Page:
Leap (Breakthrough #2), by Michael C. Grumley

Eight stars

Sticking with a strong recommendation by a dear friend, I chose to venture deeper into this series. Grumley is back with the second full-length novel in his Breakthrough series, sure to pique the interest of those who want something with a little sci-fi alongside some true action. Grumley has spent a great deal of time looking at how politics and biological issues meld together in a fast-paced book that is free from the tirade of profanity to express opinions. After a stellar series debut, Grumley returns to explore the expansion of linguistic interpretation between humans and animals, as well as something of international drama when a country is found to be secretly extracting items in the Caribbean. Grumley dishes out some wonderful storytelling and keeps the series on its toes, with a few more novels to follow.

After having relocated to Puero Rico, marine biologist Alison Shaw and her team have been taking in all the publicity they can handle. Sally and Dirk, two dolphins who are able to communicate through a piece of high-tech software, have been enjoying their time and ability to interact freely. However, there is a new challenge on the horizon and it will not be easy. As humans are closely related to gorillas, it would make sense that they communicate with one another. This has been possible through some tweaking and with new technology. Affixing a vest to the wearer, it’s now possible for humans to speak with their primate cousins, something that has caught the attention of a billionaire with a mission in mind for Alison and her crew.

Down in South America, the US Navy has become alerted to an experimental submarine, part of Russia’s fleet, having resurfaced off the coast of Brazil. Thought to have been dismantled, this sub is still fully functional and ready to show off what it can do. US Navy officers John Clay and Steve Caesare arrive to investigate and report back what might be going on. Clay and Caesare discover much, none of it uplifting, during their short time in the region. Clay and Caesare learn that a handful of soldiers have been disappearing into the jungle at night, using the cover of darkness to masquerade their true intentions. When a Chinese warship becomes part of the situation, it’s a new level of panic for all involved. This is sure to rock the Navy as they try to determine what’s next.

While Alison and her crew embark on a mission to save a fellow scientist and locate a monkey, there is more to the story than meets the eye. Technology is sometimes a richer commodity than money and its capabilities can be deadly if they land in the wrong hands. All the while, Clay and Caesare realise just how troubling new discoveries can be, particularly when they are done in secret and the scientific realities are not revealed to the general public. Some significant decisions will have to be made to fend-off what is sure to be a massive international clash in the coming days. Tensions are high, as this is something that could change the world as we know it, forever!

Michael C. Grumley has been working hard to develop this series and this book surely pulled me in a little deeper. Science fiction has never been an area of interest for me, but this book has something that I cannot explain, leaving me wanting more and needing to get to the bottom of what’s going on. Grumley spins a tale and peppers it with some great science, as well as a dose of drama, all while keeping the political and international thriller angles in high gear for those who love that sort of thing.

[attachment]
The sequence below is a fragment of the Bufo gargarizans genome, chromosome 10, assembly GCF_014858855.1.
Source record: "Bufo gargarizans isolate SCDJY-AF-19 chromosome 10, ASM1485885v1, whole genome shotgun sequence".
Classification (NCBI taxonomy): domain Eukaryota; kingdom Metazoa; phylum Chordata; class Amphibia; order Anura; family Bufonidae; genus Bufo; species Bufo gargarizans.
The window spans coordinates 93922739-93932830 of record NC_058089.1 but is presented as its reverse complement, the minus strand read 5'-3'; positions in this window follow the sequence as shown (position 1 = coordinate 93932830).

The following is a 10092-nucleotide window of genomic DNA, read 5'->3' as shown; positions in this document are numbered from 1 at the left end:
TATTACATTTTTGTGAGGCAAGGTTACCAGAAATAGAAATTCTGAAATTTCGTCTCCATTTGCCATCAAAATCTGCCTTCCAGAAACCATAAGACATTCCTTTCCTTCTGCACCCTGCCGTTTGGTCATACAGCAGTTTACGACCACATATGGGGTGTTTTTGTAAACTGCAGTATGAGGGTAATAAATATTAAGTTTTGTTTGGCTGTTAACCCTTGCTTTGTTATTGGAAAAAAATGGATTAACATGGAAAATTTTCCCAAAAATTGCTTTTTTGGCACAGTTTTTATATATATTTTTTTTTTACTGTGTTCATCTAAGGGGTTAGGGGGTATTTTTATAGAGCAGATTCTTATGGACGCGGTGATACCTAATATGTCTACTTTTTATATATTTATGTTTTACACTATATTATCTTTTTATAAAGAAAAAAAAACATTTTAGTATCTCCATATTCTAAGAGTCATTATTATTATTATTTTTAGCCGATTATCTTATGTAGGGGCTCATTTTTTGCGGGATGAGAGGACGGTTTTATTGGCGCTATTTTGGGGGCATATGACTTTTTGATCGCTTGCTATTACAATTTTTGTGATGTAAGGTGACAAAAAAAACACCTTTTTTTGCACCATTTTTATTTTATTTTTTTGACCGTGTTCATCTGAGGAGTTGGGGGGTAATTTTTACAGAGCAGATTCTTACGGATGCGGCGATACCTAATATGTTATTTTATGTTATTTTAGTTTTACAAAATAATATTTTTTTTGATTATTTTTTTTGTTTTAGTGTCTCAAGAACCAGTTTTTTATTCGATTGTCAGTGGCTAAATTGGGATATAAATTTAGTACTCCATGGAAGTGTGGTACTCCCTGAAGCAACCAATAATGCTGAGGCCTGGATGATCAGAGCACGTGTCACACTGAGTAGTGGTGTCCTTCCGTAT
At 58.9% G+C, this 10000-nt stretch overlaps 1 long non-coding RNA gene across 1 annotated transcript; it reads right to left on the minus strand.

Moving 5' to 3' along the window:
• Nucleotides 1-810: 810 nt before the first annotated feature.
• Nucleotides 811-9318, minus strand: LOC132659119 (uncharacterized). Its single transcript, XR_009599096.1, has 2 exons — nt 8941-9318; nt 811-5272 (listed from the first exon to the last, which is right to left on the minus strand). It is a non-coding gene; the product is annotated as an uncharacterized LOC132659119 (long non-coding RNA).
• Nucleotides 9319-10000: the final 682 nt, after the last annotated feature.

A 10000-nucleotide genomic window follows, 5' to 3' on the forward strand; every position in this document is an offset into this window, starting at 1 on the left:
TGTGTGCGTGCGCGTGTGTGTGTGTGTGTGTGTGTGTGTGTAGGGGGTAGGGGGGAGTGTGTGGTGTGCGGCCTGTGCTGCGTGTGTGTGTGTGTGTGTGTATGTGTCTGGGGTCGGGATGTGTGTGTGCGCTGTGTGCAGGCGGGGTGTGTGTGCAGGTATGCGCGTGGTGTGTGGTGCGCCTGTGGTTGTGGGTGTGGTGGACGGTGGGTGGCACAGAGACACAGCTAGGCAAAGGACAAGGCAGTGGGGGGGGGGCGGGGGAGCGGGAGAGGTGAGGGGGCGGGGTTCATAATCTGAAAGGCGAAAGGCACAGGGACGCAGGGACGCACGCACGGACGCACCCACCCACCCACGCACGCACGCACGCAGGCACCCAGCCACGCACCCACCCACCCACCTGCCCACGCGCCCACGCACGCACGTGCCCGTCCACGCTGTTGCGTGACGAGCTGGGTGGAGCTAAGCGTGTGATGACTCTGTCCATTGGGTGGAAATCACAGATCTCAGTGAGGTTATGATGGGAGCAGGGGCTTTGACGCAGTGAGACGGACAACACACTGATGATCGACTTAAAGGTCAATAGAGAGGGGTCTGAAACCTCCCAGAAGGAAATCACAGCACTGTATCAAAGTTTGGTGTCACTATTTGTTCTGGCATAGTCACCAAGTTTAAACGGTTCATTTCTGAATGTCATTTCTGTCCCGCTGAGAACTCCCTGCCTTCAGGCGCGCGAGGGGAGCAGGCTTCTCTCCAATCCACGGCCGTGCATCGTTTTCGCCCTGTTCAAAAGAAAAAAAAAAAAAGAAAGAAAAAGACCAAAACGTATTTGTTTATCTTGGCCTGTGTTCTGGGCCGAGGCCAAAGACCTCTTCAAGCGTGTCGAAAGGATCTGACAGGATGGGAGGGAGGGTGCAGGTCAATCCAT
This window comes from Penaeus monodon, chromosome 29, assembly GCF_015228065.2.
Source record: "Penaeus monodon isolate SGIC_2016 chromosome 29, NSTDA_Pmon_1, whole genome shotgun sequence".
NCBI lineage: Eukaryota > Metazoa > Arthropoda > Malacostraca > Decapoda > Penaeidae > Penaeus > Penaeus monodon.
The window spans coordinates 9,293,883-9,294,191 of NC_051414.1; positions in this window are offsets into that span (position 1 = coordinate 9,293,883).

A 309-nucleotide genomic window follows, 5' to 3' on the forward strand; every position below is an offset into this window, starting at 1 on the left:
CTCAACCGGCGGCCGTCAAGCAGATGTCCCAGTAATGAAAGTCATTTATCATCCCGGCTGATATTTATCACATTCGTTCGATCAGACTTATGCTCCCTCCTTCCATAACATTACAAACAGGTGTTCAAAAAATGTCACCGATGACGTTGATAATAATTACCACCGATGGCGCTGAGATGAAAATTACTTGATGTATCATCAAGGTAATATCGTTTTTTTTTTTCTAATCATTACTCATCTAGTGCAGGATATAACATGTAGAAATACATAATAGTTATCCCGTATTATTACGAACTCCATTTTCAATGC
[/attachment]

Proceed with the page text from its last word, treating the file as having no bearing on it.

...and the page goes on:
The book is split between Alison Shaw and John Clay, whose adventures are mostly separate but do venture together on occasion. That these two have an interest in one another cannot be dismissed, but both have grown throughout this piece and the series to date. There is a great deal of character development within the pages of this book, keeping the reader curious about how they feel about Shaw and Clay. Hints of where things may lead can be found throughout, helping to enrich further development in the novels to come. I am keen to see how things transpire and where these hints will go, as well as what blossoms.

With a handful of central secondary characters, Grumley keeps the reader connected to the series throughout. There are those who have returned from the debut novel, though the new faces are just as exciting and provide the reader with more to enjoy. I found all those who made an appearance added to the story on some level, though there were some i hope never to see again, as they did little for me. Mixing the various genres in this book, the type of characters cannot be blended into one. There were some strong political characters that will surely keep things going into the forthcoming novels, but it is the science that really has me curious, especially since I am by no means well-versed with that realm.

Grumley does well to keep the reader on their toes throughout this piece, offering up some great plots and a decent collection of characters. The narrative flowed well and kept me intrigued until the very end, left to guess in which direction things would develop. Strong characters pushed the piece along, using wonderful dialogue to keep me learning as I forged deeper into the piece. A mix of chapter lengths had me rushing to learn more on some occasions, while I was pulled into the story with the more detailed sections as well. I am surprised to be so interested in this series, since this is not a genre to which I flock regularly. That being said, you can never judge a book by its cover, or dust jacket blurb..

Kudos, Mr. Grumley, for another captivating piece! I cannot wait to see what’s to come.

A Book for All Seasons, a different sort of Book Challenge: https://www.goodreads.com/group/show/248185-a-book-for-all-seasons